"Look up on that shelf,'' she commands, "and you will see a jar containing items I stole from the Chocolat film set.''
One's head obediently swivels.
"Sit down there.''
One sits, half expecting a cuff on the back of the head with a blackboard duster. Does she, like me, remember being given corporal punishment at school?
"No, although I recall it happening to others.''
You never got caned?
"No, I was far too clever.''
Certainly, Harris's manner is still suffused with the kind of intellectual certitude of the brightest girl in class, although she does remember being bullied at primary school, where she was considered to be very strange.
"I lived in the rough end of Barnsley and wasn't like the other children,'' she says. "My tastes were not like those of the other children. I didn't have a lot in common with them. So it was the usual kind of bullying - hitting, spitting, clawing. Setting me on fire, you know? Foul language. All that stuff. Nothing new. Bullying is pretty dull. Bullies don't tend to have an awful lot of imagination, do they?''
Things improved when she went to Wakefield Girls' High School, because "what we all had in common were parents who were willing to pay fees for us to go there, which meant that we all had something at stake. We all wanted to work and we were all motivated.''
After this, she attended college in Barnsley, where she met Kevin, her first and only boyfriend, before going to Cambridge to study modern and medieval languages. After that, it was straight into teaching, like most of the women on her mother's side of the family. And she loved it, was really good at it. Pretty strict, too, I imagine.
"People did what I said,'' she says modestly.
In an article that she wrote about her teaching days for this newspaper recently, Joanne noted how a fellow teacher used to slyly tell his pupils that she travelled between classrooms on her broomstick.
Like the bullying of yesteryear, it did not bother her and, anyway, she really is a kind of witch - a good witch.
Not only does Harris, with her dark hair and glittering eyes, look like one, but she has also always been interested in witchcraft and has written a book about a witch, and her Who's Who entry declares that one of her hobbies is "priest-baiting''.
"Well,'' she begins, carefully. "I have beliefs, certainly. I don't describe myself as a witch because I don't like labels. I am not polarised. I am not a Wiccan or a high magician, I am unaffiliated.
"Do I practise witchcraft in any way? That depends on what you mean by witchcraft. I know I am sounding evasive, but it is a term that has been used in so many completely inaccurate ways, that if I gave you a yes or no answer, it would be a meaningless one.
"I believe in the application of a certain kind of practical magic and I believe that people have a greater capacity to make things happen in their life than they are aware of.''
"They don't work. That kind of perception of magic is misleading. And putting a hex on someone or stirring a potion into someone's tea to make them love you just makes you a sad act.''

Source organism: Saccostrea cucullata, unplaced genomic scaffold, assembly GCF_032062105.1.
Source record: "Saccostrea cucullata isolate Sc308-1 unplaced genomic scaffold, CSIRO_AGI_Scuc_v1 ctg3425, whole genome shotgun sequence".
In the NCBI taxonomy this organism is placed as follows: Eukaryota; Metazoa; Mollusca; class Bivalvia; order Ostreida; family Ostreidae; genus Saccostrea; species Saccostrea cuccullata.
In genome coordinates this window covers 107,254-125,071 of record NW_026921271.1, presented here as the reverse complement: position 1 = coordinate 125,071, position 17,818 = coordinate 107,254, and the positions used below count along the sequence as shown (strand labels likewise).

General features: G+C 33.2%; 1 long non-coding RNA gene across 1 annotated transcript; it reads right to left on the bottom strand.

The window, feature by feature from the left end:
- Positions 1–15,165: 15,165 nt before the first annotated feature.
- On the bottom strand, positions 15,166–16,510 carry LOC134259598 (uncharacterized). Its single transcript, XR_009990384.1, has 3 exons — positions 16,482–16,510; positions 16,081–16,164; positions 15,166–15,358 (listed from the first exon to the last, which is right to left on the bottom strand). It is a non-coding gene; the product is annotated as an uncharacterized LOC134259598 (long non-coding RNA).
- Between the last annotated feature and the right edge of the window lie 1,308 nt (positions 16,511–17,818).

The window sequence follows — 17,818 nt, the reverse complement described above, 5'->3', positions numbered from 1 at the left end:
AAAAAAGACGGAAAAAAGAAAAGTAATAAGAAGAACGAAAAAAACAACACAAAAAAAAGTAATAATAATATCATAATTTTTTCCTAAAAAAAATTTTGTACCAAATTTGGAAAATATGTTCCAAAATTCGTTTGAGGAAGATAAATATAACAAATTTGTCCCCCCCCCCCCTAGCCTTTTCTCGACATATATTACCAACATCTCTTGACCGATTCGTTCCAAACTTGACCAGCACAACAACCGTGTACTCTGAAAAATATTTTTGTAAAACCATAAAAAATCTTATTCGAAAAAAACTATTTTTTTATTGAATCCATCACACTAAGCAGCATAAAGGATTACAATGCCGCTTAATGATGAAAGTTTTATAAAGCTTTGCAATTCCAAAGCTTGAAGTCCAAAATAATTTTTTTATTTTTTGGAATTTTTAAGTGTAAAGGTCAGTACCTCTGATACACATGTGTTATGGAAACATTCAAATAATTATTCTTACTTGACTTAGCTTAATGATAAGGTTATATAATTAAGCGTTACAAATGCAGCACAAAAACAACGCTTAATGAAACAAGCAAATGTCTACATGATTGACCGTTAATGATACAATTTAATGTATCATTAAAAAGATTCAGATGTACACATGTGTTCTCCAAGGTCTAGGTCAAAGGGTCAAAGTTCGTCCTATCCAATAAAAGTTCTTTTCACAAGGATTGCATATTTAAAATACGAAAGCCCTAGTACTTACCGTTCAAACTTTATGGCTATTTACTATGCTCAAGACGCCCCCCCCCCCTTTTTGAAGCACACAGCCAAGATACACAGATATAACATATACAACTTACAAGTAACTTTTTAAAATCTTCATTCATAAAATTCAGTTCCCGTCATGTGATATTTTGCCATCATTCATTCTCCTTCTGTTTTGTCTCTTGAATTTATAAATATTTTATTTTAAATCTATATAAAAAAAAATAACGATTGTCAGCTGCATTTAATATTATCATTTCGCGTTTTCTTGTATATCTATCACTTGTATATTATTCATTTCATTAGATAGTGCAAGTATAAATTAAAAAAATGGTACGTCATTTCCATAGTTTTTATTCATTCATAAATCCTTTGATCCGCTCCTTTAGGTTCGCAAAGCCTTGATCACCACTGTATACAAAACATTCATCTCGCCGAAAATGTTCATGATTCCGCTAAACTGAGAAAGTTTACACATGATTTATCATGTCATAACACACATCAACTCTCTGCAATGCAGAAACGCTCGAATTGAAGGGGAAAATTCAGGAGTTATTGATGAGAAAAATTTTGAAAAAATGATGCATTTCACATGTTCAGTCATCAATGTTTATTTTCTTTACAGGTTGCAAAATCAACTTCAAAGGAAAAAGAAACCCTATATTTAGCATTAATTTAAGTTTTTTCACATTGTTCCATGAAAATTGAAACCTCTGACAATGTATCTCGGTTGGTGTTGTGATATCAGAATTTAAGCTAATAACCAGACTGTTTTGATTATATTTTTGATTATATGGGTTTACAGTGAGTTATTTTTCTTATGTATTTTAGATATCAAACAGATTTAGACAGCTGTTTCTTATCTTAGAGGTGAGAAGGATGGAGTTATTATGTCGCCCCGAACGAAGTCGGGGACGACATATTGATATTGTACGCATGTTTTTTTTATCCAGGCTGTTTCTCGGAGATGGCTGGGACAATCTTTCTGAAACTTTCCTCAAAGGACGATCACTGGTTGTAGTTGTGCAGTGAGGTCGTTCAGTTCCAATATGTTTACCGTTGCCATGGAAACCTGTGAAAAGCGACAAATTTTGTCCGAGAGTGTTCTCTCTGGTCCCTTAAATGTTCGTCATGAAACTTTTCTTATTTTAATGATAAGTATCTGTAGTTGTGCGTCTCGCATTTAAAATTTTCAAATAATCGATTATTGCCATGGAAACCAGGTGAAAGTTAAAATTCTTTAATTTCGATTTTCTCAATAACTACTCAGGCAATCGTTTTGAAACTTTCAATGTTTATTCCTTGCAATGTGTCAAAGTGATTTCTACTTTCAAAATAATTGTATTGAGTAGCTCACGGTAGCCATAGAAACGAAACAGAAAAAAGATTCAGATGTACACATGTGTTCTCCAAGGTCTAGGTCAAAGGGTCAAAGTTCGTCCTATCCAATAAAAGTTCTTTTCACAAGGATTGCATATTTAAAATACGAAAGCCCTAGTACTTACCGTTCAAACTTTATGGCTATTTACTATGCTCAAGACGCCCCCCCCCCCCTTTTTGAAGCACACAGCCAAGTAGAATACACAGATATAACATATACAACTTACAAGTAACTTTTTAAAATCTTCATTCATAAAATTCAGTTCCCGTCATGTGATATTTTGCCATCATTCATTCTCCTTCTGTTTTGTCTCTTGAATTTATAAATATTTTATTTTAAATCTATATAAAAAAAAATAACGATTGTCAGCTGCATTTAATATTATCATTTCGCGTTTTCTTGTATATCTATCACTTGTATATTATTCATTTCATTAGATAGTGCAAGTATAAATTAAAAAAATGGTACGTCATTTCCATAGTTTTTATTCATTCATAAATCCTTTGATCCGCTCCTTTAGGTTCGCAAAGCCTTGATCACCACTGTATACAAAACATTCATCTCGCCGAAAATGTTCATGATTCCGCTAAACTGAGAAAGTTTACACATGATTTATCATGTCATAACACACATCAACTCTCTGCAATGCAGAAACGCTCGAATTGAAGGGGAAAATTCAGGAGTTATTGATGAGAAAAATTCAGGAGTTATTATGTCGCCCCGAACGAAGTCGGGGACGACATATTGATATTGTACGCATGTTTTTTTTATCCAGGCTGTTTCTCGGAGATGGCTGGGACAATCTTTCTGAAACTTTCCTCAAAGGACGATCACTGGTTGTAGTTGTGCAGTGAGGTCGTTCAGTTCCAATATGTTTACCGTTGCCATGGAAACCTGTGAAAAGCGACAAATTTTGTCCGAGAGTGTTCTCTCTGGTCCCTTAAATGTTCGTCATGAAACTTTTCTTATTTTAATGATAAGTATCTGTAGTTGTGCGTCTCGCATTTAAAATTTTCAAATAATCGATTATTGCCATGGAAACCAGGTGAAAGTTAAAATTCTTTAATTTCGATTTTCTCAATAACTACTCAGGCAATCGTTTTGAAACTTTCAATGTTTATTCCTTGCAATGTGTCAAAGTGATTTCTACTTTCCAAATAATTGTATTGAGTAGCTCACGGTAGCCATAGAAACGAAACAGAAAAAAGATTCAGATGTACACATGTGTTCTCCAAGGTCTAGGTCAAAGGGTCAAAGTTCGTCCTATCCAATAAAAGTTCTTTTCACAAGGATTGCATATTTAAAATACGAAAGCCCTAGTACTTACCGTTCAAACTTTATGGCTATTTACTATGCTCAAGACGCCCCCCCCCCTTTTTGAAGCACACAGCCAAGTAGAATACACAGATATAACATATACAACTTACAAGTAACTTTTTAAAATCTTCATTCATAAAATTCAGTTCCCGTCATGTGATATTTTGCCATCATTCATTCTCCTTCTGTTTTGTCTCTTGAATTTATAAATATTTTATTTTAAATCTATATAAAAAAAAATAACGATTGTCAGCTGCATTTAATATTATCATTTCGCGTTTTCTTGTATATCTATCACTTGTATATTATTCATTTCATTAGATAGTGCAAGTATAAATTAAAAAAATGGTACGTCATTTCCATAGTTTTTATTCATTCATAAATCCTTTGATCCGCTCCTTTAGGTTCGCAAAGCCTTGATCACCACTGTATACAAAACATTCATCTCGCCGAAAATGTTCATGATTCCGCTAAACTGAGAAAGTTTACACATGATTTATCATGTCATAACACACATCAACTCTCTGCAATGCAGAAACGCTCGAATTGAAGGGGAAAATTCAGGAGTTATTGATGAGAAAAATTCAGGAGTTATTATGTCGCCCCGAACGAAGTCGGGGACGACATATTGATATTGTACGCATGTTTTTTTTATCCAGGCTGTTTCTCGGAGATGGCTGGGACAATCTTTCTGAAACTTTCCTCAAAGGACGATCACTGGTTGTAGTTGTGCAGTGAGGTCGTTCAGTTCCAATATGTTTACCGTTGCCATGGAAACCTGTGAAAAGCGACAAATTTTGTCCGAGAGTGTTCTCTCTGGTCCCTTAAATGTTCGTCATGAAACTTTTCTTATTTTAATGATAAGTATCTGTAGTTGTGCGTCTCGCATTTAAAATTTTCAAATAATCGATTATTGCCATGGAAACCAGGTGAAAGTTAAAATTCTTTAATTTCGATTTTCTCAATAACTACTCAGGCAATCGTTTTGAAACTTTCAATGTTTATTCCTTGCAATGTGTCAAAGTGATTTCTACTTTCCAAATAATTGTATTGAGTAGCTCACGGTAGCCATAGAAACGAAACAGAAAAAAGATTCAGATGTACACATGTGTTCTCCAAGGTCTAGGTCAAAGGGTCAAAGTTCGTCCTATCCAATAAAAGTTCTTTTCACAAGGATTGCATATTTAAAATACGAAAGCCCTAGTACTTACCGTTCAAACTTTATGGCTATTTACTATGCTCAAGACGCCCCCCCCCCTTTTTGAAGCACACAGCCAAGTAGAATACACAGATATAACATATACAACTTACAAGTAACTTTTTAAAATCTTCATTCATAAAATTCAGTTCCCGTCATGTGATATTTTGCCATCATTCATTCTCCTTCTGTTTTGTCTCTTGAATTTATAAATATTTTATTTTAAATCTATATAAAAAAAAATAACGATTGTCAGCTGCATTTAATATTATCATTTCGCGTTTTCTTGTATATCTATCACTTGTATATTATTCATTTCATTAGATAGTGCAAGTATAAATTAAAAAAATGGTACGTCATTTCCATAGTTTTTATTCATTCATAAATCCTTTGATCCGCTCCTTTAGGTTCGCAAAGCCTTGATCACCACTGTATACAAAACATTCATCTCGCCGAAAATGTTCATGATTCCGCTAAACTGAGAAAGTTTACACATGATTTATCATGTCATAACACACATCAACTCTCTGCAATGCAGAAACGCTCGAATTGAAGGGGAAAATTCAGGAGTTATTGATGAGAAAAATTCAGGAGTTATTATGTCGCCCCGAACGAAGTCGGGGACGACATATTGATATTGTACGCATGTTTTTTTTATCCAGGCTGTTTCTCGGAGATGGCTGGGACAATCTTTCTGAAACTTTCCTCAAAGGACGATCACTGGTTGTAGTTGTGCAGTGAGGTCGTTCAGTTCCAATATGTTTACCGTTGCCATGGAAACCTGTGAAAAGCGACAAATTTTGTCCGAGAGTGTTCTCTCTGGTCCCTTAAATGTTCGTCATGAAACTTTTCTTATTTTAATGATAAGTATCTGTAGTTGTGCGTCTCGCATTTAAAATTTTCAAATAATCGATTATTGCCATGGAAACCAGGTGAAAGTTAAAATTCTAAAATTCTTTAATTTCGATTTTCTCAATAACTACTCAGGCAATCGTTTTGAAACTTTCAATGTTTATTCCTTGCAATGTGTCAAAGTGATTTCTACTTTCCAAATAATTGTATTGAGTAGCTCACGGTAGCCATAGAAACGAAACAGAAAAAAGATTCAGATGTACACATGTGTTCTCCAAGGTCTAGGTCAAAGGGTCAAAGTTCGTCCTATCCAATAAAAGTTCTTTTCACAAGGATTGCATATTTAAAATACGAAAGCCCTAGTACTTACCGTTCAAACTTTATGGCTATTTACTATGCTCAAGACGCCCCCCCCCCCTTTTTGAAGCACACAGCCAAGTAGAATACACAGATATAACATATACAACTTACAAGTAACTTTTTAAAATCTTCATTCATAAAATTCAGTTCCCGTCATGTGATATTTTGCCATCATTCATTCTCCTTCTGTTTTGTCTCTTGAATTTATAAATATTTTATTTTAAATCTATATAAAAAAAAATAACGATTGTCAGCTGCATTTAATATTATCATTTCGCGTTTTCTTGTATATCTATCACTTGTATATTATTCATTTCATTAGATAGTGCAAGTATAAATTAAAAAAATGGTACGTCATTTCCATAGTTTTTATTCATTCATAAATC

What she does believe in is the power of positive thinking and anything that helps achieve that, be it some kind of ritual or fetishistic gesture or object, has "got to be a good thing''.
Certainly, her study is a proper witch's lair, with Diptyque candles guttering on the mantelpiece and a spooky teak root in the bay window, laden with objects such as a bowler hat, a Bakelite telephone and assorted glass bottles. It looks like a giant, orange spider at a car-boot sale.
Elsewhere, there is an antique book press that I thought was a torture instrument, a jar of sand from the beach near her grandfather's house in Normandy, a black walking cane with a silver skull top (a gift from her husband) and, hanging on the back of the door, a full set of ceremonial priests robes.
"Oh, those,'' she says, airily. "They're Kevin's. He's really into the pageantry of Catholic ritual.''
The appetite sharpens immeasurably. How deliciously weird.
There is so much sensual food imagery in Joanne's novels, that a cookbook seemed inevitable. The first one, published in 2002, was a collection of recipes from the French side of her family, while the new one, The French Market, is, as we have discovered, for English holidaymakers who don't know what to do with a ripe tomato.
Well, not quite, but Harris does have a reputation as a food sensualist that one sometimes feels is undeserved. In her new cookbook, her pen drips with the joys of the "dark, sweet meat of partridge and pigeon'', and of how she prefers duck breasts to be seared only, so that "the fat is crisp and sizzling'', but in reality, she is a vegetarian who only eats meat when she absolutely has to and only then when she is in France.
Rattling around inside the house with her are a husband and daughter who are militant vegetarians - "Anouchka has never eaten meat'' - and, instead of cooking, Harris likes to eat raw vegetables whenever she can. Dinner last night was cheese, bread, olives and red wine for the adults, with vegetarian cottage pie for her daughter because it had been "a cold day and she was running around''. Breakfast this morning was a bowl of raw peas.
Yes, she says, yes, yes, she does actually like chocolate, although she doesn't seem passionate about it, in the piggy-eyed way true chocoholics are.
"It depends on my mood. I'm not a chocolate snob, I like some types better than others,'' she shrugs, finally admitting a preference for cherries dipped in chocolate at Christmas.
When we talk again about the recipes in her book she says that she wouldn't eat the lamb one herself, but she hopes that you "people'' will enjoy it.
Smoke swirls around the dark house in the woods. It is time to say goodbye.
© Jan Moir
- 'The French Market' by Joanne Harris and Fran Wardle (Doubleday)